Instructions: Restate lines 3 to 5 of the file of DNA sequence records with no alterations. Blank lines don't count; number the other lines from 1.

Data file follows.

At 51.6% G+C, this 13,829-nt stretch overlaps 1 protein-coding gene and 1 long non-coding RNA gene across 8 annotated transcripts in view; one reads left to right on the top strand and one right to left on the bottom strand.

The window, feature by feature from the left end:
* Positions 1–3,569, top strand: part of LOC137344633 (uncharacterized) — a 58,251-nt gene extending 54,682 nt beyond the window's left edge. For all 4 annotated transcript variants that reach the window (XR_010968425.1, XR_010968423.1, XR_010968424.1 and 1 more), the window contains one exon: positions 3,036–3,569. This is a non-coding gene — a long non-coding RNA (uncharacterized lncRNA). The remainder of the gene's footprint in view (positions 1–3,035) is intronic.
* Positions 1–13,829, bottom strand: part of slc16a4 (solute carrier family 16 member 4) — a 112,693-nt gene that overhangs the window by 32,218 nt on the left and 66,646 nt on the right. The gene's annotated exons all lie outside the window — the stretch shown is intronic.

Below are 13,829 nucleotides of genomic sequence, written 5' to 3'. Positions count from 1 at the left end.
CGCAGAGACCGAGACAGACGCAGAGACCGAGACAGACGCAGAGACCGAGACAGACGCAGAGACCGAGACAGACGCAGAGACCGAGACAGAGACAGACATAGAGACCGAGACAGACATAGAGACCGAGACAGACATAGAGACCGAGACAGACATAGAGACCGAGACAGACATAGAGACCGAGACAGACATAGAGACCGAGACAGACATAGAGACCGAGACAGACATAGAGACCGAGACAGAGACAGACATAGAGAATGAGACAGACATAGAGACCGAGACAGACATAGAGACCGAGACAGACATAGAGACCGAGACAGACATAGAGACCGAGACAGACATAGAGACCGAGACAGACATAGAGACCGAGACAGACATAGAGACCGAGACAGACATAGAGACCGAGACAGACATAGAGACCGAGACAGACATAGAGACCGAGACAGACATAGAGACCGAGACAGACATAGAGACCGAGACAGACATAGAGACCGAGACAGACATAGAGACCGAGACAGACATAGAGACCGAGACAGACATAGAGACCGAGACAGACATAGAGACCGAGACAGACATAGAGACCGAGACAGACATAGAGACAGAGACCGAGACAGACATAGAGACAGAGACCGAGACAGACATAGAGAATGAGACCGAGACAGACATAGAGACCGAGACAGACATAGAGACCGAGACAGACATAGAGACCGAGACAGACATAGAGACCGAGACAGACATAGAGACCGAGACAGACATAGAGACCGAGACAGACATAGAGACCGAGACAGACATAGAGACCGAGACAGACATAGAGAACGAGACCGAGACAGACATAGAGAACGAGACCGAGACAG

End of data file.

* Positions 1–3,569, top strand: part of LOC137344633 (uncharacterized) — a 58,251-nt gene extending 54,682 nt beyond the window's left edge. For all 4 annotated transcript variants that reach the window (XR_010968425.1, XR_010968423.1, XR_010968424.1 and 1 more), the window contains one exon: positions 3,036–3,569. This is a non-coding gene — a long non-coding RNA (uncharacterized lncRNA). The remainder of the gene's footprint in view (positions 1–3,035) is intronic.
* Positions 1–13,829, bottom strand: part of slc16a4 (solute carrier family 16 member 4) — a 112,693-nt gene that overhangs the window by 32,218 nt on the left and 66,646 nt on the right. The gene's annotated exons all lie outside the window — the stretch shown is intronic.

Below are 13,829 nucleotides of genomic sequence, written 5' to 3'. Positions count from 1 at the left end.